I think movie fans of my generation revere this movie and we revere Paul Thomas Anderson’s work in general. BOOGIE NIGHTS is a great American movie. But it was well publicized that Burt was uncomfortable with it. He’s still never seen it all the way through. Anderson went on to make several more great films, and Burt didn’t. This kind of stuff leads people to take sides, and most go with the brilliant auteur over the so-called has-been. But it’s not that simple.

 

053

 

For one thing, Burt was 62 when he made Boogie Nights. Paul Anderson was 27. Keep in mind Burt started acting back in the 1950s. Imagine you’re Burt and some kid is asking you to do and say some pretty damn out-there things. BOOGIE NIGHTS isn’t porn, but it’s sure got porn dialogue. Burt was the son of a police chief. He was raised to be a gentleman. He had valid reasons to be concerned about his image at this point in time. I don’t think Burt Reynolds is an uptight guy, but I also think it’s okay if he wasn’t too comfortable calling Julianne Moore a “foxy bitch.”

 

054 The Dukes of Hazzard (2005)

 

Burt was incredible in BOOGIE NIGHTS, but just about everything that came afterwards was underwhelming. THE DUKES OF HAZZARD was a movie based on an old TV show that was itself a rip-off of Smokey & the Bandit, and now Burt was getting novelty-cast in the Jackie Gleason role.

 

longest_yard_ver2

 

055 The Longest Yard (2005)

 

Don’t even get me started on what happened here.

 

056

 

So the full-on renaissance he deserved didn’t happen. Burt returned to Florida. He runs an acting school there now.

 

057 Burt Reynolds Institute & Museum in Jupiter, Florida.

 

Can you imagine getting acting lessons from Burt Reynolds? That’s a movie right there.

 

058

 

Burt turned 80 this month. If I had to bet on any human being lasting past a hundred, it’d be him, but still.

 

059

 

Too often the critical re-evaluations come too late. I don’t think it’s too radical for me to suggest that the work of one of the most popular movie stars in history is worth another look.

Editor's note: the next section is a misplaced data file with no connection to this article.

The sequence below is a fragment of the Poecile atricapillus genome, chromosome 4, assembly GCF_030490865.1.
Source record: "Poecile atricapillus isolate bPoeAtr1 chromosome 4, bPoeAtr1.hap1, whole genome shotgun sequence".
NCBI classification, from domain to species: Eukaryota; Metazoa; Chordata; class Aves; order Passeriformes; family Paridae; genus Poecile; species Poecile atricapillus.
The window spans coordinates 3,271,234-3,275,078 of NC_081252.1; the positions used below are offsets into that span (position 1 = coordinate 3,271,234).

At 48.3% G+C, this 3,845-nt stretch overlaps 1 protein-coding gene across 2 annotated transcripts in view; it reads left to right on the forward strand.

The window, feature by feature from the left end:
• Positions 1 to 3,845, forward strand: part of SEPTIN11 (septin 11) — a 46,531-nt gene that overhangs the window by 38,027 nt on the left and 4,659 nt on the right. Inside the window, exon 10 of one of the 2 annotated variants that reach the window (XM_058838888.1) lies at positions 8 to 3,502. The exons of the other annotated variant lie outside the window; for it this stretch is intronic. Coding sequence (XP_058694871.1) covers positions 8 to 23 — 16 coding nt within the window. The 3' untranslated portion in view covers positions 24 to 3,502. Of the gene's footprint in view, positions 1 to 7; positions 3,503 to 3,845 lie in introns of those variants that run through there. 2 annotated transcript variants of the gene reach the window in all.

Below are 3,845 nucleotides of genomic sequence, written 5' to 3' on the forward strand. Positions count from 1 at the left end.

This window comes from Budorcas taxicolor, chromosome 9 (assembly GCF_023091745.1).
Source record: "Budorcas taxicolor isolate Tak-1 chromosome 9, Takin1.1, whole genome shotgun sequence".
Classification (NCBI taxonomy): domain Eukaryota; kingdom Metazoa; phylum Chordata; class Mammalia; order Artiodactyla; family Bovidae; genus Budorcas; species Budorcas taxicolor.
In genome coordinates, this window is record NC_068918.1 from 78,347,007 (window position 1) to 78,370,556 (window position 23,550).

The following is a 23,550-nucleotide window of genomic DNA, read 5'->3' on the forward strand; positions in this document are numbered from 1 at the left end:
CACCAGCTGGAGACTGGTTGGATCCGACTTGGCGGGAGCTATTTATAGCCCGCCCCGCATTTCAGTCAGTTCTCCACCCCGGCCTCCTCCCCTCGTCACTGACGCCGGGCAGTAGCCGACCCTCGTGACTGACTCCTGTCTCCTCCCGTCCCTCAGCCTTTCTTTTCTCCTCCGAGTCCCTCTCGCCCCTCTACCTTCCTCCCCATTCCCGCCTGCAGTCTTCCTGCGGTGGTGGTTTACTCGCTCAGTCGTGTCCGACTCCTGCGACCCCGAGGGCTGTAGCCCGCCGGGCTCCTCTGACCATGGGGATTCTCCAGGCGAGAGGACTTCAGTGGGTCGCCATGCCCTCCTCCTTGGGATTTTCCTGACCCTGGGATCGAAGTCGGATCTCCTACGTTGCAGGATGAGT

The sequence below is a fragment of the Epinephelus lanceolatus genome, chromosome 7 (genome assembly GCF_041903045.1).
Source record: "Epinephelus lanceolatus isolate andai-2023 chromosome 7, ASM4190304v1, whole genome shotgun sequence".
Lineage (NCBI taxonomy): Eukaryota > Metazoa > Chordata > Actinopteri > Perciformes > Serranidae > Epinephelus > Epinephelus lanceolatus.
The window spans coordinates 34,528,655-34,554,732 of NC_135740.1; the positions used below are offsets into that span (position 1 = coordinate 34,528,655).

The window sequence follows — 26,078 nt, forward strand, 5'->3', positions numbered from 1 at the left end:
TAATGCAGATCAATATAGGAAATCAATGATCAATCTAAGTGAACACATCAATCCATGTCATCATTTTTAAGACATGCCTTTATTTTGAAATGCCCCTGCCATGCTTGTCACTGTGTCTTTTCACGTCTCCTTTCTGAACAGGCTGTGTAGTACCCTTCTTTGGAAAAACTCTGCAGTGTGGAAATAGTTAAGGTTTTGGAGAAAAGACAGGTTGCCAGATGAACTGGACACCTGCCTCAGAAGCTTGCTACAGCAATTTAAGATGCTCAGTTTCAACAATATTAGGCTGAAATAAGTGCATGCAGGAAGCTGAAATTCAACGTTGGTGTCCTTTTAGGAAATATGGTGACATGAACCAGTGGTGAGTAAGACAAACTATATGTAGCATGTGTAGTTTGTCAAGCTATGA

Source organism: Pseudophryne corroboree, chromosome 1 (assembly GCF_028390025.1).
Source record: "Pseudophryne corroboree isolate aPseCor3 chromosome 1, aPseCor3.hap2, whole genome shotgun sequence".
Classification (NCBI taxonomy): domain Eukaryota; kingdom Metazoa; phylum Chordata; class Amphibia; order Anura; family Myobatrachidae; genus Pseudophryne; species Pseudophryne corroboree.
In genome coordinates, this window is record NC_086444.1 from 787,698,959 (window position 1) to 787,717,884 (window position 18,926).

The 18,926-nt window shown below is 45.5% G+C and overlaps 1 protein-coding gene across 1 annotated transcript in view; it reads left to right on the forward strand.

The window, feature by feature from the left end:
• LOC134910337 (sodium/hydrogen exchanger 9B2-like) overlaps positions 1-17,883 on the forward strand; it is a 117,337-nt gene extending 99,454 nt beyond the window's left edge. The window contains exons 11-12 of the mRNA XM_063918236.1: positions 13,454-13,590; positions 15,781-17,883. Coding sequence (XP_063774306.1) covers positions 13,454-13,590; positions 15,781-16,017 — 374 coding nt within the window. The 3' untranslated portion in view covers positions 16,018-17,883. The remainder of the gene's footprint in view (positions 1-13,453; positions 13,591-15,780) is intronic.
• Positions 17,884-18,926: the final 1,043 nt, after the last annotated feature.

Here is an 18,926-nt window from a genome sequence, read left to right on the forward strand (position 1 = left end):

060 IN CONCLUSION

 

Let’s not let a legend go under-remembered in his own time. And one last thing about the book: It not only has chapters remembering Bette Davis, Lee Marvin, and Frank Sinatra, but there’s also one dedicated to the horse Burt rode in the movie NAVAJO JOE. What’s better than that?

 

Navajo Joe (1966)

 

 

— JON ABRAMS.

IMG_5595

The Professionals (1966)

THE PROFESSIONALS is a politically-charged white-men-in-Mexico Western that starts out bombastic and boistrous and maintains that stance throughout.  The opening vignettes introduce the four lead characters in their most characteristic arenas.  Rico Fardan, the reserved, pragmatic, always-prepared leader, is shown testing out a new machine gun that you know full well you’ll eventually see him use, due to the fact he’s played by Lee Marvin.  Hans Ehrengard, the frontier-era horse whisperer, is shown punching the shit out of an animal abuser.  That’s quintessential Robert Ryan, doomed decency and temperamental violence often in the same character.  Jacob Sharp, the archer, is  bringing a live captive into town for sentencing.  As played by Woody Strode, he’s a proto-DJANGO [UNCHAINED-style], a calmly-effective bounty hunter in an unfriendly time for guys who look like him.  And Bill Dolworth, the devilish explosives expert, is first introduced in bed with a woman who we quickly find out is another man’s wife, because the guy is about to walk in the door and Dolworth is pulling on his longjohns and diving out the window.  Burt Lancaster, one of the greatest Hollywood leading men ever, could play noir and he could play arthouse drama, but here he’s the comic relief and the leading man all in one.